Dr. Jeffrey Lorch, a microbiologist with the USGS National Wildlife Health Center and the study’s co-author, said: “The fungus that causes SFD is already known to occur across the eastern half of the U.S. and infect over 20 species of snakes. Comparing how SFD affects wild snakes on different continents may help us pinpoint the factors causing the disease to emerge and help managers identify mitigation strategies.”

The increasing emergence of deadly fungal pathogens – including white-nose syndrome in bats, chytridiomycosis (chytrid) in amphibians and SFD in snakes – is of grave concern to wildlife disease experts worldwide. To learn more about ZSL’s work on wildlife health, including citizen science opportunities, please visit:

Poachers are now selling the penis of endangered lizards as Indian tantric root Tests carried out in labs have found evidence that suggest customers are being duped in the name of Hatha Jodi root. - via Herp Digest by Monalisa Das, 6/20/17 
Go to for photos of these “roots”

A group of scientists and investigators from India and the UK have found that Monitor Lizard Hemipenis or the male sexual organs of monitor lizards are being sold online as Hatha Jodi, a tantric root that is believed to bring wealth and happiness.

Unsuspecting customers, mostly from the Asian diaspora, have been buying lizard genitalia that resemble a root, via major online retailers such as Amazon, Alibab and Ebay, World Animal Protection (WAP) said in a statement.
WAP has been reaching out to the e-commerce markets requesting them to take down the products from their sites.

"We were shocked at the sheer audacity and scale of this illegal wildlife trade. Deceitful dealers claiming to sell holy plant root labelled as 'atha Jodi', are in fact peddling dried lizard penis to their unwitting customers. These illegal items are readily available in the UK and USA with potential street value of £50,000 GBP (Great Britain pound)'," Gajender K Sharma, India Country Director at WAP, said.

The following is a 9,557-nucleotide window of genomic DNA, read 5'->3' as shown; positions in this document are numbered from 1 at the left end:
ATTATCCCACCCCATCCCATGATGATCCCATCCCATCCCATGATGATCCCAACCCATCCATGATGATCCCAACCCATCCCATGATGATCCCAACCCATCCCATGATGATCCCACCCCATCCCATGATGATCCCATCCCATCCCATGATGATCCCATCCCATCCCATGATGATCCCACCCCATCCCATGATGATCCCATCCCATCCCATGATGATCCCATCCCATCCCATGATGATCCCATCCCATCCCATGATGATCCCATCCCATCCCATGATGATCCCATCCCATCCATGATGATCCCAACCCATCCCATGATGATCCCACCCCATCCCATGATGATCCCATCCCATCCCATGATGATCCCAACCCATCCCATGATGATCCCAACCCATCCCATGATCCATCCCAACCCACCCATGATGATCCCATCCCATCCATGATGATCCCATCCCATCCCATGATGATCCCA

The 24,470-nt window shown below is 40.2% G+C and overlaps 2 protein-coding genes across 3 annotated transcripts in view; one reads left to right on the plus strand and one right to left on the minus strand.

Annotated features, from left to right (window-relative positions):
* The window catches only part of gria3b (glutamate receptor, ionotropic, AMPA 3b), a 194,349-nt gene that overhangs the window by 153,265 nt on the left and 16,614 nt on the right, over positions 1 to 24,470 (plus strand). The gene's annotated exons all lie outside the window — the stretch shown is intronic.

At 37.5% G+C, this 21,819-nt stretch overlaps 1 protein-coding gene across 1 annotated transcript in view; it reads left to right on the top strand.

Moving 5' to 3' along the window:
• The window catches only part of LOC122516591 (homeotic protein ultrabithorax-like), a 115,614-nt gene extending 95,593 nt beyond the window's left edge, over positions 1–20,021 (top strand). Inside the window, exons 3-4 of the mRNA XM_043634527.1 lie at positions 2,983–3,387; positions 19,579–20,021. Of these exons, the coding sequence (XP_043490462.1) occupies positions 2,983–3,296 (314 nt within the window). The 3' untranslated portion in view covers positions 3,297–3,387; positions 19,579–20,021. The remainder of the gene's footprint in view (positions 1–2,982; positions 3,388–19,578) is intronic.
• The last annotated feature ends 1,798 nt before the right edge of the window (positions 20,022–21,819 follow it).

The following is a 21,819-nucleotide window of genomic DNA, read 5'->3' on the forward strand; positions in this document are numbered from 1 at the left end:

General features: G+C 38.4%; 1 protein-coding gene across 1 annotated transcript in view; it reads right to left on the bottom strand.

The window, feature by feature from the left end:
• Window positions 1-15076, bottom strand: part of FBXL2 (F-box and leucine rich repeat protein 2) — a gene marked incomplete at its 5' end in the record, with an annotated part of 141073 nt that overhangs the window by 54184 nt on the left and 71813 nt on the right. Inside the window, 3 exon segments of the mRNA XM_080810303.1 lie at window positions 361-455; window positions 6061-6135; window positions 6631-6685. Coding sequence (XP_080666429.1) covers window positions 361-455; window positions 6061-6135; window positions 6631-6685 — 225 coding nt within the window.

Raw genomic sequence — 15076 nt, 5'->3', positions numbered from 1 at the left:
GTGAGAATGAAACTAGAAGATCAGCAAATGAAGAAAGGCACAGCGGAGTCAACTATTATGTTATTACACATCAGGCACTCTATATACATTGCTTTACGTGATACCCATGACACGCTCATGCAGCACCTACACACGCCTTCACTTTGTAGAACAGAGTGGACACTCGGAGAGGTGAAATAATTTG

The animal welfare organisation stated that these lizards are illegally poached from forests and killed cruelly before their genitals are removed for use as "Hatha Jodi". At times, the animals are even alive when the process of removing their organs begin.

The Hatha Jodi, often considered holy, is a rare plant species found in remote areas of Nepal and Central India, and used in traditional practices.

Tests carried out in labs in Manchester Metropolitan University (MMU) have found evidence that suggest customers are being duped in the name of Hatha Jodi root.

Dr David Megson of the MMU said, "Given the photos being advertised online, we needed to get into the laboratory to confirm our suspicions that that these dried 'plant roots' were in fact derived from Indian monitor lizards. However, the plot thickened even further when tests revealed that some of these items are actually plastic mouldings of monitor lizard genitalia.”

All monitor lizards fall under Schedule I and any trade involving the reptile or its body parts is a national offence under the Indian Wildlife Protection Act, 1972. Both the Bengal and Yellow Monitor lizards are also listed under Appendix I of the Convention on the International Trade in Endangered Species of Flora and Fauna (CITES) - the highest level of international legal protection that can be afforded and that prohibits commercial trade.

There are over 70 species of monitor lizards around the world and four of them are specifically found in India namely Bengal Monitor, Water Monitor, Yellow Monitor and Desert Monitor lizards.